Lawsuits arising in the context of nursing home death, abuse or neglect can sometimes involve multiple parties and several legal theories of liability. The various issues between the parties may be settled prior to trial by agreement, by the trial court through summary judgment, or at trial between the remaining parties.
A recent case from a nearby state illustrates some of the procedural hurdles that can arise when a nursing home patient is allegedly a victim of both nursing home neglect and medical malpractice by a physician practicing geriatric medicine.
Facts of the Case
In a recent case, the plaintiff was the administrator of the estate of a woman who allegedly died as a result of negligence while she was a patient at a Georgia nursing home in 2010. The plaintiff filed a lawsuit against the nursing home, a doctor, and others, asserting claims for wrongful death, pain and suffering, and negligence per se. The plaintiff sought both compensatory and punitive damages for the defendants’ alleged breach of the applicable standard of care and the decedent’s death, which the plaintiff alleged was causally connected to the defendant’s actions or inactions.
After the nursing home apparently settled out of court, the case proceeded against the defendant doctor on a medical negligence theory. Once discovery was conducted, the defendant doctor moved for summary judgment. The Superior Court of Laurens County, Georgia, granted the motion on the ground that the plaintiff had failed to show proximate cause.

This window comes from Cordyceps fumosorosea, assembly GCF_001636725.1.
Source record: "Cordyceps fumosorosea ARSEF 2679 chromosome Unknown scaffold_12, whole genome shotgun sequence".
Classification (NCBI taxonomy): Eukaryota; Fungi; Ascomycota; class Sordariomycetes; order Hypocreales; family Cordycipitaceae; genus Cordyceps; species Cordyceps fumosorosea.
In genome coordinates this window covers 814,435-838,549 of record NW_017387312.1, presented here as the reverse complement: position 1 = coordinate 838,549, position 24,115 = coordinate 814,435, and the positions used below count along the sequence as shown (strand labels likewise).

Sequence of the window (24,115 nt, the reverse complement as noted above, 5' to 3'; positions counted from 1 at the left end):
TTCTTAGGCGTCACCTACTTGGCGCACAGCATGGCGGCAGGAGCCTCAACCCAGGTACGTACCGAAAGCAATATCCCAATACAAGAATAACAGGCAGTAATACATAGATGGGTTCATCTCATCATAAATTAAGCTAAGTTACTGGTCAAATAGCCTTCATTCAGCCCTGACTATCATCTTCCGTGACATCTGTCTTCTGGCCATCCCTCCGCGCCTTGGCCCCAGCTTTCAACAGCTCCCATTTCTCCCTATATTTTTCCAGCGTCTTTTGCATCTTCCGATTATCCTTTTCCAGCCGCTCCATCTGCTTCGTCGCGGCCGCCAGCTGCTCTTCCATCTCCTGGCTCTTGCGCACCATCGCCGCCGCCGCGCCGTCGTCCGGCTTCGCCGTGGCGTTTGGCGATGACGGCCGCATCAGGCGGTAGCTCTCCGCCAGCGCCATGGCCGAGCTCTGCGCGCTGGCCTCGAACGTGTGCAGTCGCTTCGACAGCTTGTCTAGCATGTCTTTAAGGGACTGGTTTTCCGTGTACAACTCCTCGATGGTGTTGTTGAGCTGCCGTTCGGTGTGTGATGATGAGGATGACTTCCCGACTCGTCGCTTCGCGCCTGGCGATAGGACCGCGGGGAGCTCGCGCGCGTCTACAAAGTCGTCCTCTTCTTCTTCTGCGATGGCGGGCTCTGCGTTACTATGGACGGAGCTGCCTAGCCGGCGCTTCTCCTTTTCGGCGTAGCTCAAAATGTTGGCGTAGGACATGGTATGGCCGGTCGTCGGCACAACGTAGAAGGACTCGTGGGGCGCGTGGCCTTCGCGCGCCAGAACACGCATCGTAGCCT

The Appellate Court’s Decision
The Court of Appeals of Georgia reversed the trial court’s grant of summary judgment to the defendant doctor, agreeing with the plaintiff that she had demonstrated that there were genuine issues of material fact to be decided by a jury. The court first noted that the gist of the plaintiff’s action was that the defendant doctor had failed to properly treat the decedent’s pressure ulcers and that this had led to her death.
The court then reviewed the deposition testimony of the plaintiff’s expert witness, who argued that the defendant doctor had violated the standard of care by, among other things, failing to implement a proper wound care plan. Combined with testimony from the medical examiner that the cause of the decedent’s death was “sepsis resulting from ulcers,” the court found that there was a triable issue of material fact as to causation.
In a consolidated action, the court found no reversible error with regard to the trial court’s denial of the defendant doctor’s motion to exclude certain medical expert testimony proffered by the plaintiff.
Get Reliable Legal Advice About a Kentucky Nursing Home Case
If you have a loved one whom you believe has been hurt or has passed away because of the neglect or abuse of a nursing home, long-term care facility, or assisted living center, you should talk to an attorney. The experienced Kentucky nursing home negligence attorneys at English, Lucas, Priest & Owsley can help you review your loved one’s case and determine whether there is enough evidence to go forward with a claim against the responsible party. Call us at (270) 781-6500 to schedule your free consultation. We are currently reviewing cases throughout the state of Kentucky, including in Bowling Green, Hopkinsville, Brownsville, Scottsville, and Glasgow.
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